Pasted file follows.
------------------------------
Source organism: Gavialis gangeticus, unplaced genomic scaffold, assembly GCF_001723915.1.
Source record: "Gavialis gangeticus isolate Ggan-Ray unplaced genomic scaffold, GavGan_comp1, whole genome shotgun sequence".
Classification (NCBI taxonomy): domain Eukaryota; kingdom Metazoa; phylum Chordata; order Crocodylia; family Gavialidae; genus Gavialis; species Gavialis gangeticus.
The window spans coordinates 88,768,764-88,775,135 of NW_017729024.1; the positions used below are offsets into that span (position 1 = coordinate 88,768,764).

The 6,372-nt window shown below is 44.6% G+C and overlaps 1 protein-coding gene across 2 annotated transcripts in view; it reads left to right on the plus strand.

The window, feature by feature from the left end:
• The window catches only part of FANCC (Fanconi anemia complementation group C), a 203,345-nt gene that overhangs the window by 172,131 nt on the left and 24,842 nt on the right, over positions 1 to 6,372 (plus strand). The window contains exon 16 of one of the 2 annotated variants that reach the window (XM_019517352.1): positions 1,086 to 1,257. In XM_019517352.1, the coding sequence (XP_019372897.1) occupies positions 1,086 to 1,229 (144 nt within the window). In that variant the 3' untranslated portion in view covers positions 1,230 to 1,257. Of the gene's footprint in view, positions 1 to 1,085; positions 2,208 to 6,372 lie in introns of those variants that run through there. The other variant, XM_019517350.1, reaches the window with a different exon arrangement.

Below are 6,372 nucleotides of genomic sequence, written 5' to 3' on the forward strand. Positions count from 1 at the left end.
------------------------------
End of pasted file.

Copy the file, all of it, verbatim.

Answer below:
Source organism: Gavialis gangeticus, unplaced genomic scaffold, assembly GCF_001723915.1.
Source record: "Gavialis gangeticus isolate Ggan-Ray unplaced genomic scaffold, GavGan_comp1, whole genome shotgun sequence".
Classification (NCBI taxonomy): domain Eukaryota; kingdom Metazoa; phylum Chordata; order Crocodylia; family Gavialidae; genus Gavialis; species Gavialis gangeticus.
The window spans coordinates 88,768,764-88,775,135 of NW_017729024.1; the positions used below are offsets into that span (position 1 = coordinate 88,768,764).

The 6,372-nt window shown below is 44.6% G+C and overlaps 1 protein-coding gene across 2 annotated transcripts in view; it reads left to right on the plus strand.

The window, feature by feature from the left end:
• The window catches only part of FANCC (Fanconi anemia complementation group C), a 203,345-nt gene that overhangs the window by 172,131 nt on the left and 24,842 nt on the right, over positions 1 to 6,372 (plus strand). The window contains exon 16 of one of the 2 annotated variants that reach the window (XM_019517352.1): positions 1,086 to 1,257. In XM_019517352.1, the coding sequence (XP_019372897.1) occupies positions 1,086 to 1,229 (144 nt within the window). In that variant the 3' untranslated portion in view covers positions 1,230 to 1,257. Of the gene's footprint in view, positions 1 to 1,085; positions 2,208 to 6,372 lie in introns of those variants that run through there. The other variant, XM_019517350.1, reaches the window with a different exon arrangement.

Below are 6,372 nucleotides of genomic sequence, written 5' to 3' on the forward strand. Positions count from 1 at the left end.